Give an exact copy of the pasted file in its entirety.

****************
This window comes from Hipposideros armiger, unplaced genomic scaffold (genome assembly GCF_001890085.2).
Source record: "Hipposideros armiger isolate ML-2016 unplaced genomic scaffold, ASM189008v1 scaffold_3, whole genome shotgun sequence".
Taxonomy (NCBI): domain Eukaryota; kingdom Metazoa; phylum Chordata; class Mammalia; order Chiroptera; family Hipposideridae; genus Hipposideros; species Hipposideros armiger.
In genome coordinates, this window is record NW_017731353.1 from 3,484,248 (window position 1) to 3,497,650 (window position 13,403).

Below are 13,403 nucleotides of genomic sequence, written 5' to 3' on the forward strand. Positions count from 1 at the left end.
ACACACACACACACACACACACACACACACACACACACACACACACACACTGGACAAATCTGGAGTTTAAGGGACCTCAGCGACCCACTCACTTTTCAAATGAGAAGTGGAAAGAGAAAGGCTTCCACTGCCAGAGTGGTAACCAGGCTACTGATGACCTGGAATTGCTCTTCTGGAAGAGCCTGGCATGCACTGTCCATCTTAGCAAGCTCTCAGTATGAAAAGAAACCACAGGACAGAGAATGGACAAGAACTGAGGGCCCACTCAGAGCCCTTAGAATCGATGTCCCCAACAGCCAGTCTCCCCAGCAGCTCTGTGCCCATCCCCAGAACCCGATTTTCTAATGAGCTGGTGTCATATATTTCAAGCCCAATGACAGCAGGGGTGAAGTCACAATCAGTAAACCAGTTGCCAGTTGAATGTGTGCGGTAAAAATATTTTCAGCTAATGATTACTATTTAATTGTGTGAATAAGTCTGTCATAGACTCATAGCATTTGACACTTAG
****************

This window comes from Hipposideros armiger, unplaced genomic scaffold (genome assembly GCF_001890085.2).
Source record: "Hipposideros armiger isolate ML-2016 unplaced genomic scaffold, ASM189008v1 scaffold_3, whole genome shotgun sequence".
Taxonomy (NCBI): domain Eukaryota; kingdom Metazoa; phylum Chordata; class Mammalia; order Chiroptera; family Hipposideridae; genus Hipposideros; species Hipposideros armiger.
In genome coordinates, this window is record NW_017731353.1 from 3,484,248 (window position 1) to 3,497,650 (window position 13,403).

Below are 13,403 nucleotides of genomic sequence, written 5' to 3' on the forward strand. Positions count from 1 at the left end.
ACACACACACACACACACACACACACACACACACACACACACACACACACTGGACAAATCTGGAGTTTAAGGGACCTCAGCGACCCACTCACTTTTCAAATGAGAAGTGGAAAGAGAAAGGCTTCCACTGCCAGAGTGGTAACCAGGCTACTGATGACCTGGAATTGCTCTTCTGGAAGAGCCTGGCATGCACTGTCCATCTTAGCAAGCTCTCAGTATGAAAAGAAACCACAGGACAGAGAATGGACAAGAACTGAGGGCCCACTCAGAGCCCTTAGAATCGATGTCCCCAACAGCCAGTCTCCCCAGCAGCTCTGTGCCCATCCCCAGAACCCGATTTTCTAATGAGCTGGTGTCATATATTTCAAGCCCAATGACAGCAGGGGTGAAGTCACAATCAGTAAACCAGTTGCCAGTTGAATGTGTGCGGTAAAAATATTTTCAGCTAATGATTACTATTTAATTGTGTGAATAAGTCTGTCATAGACTCATAGCATTTGACACTTAG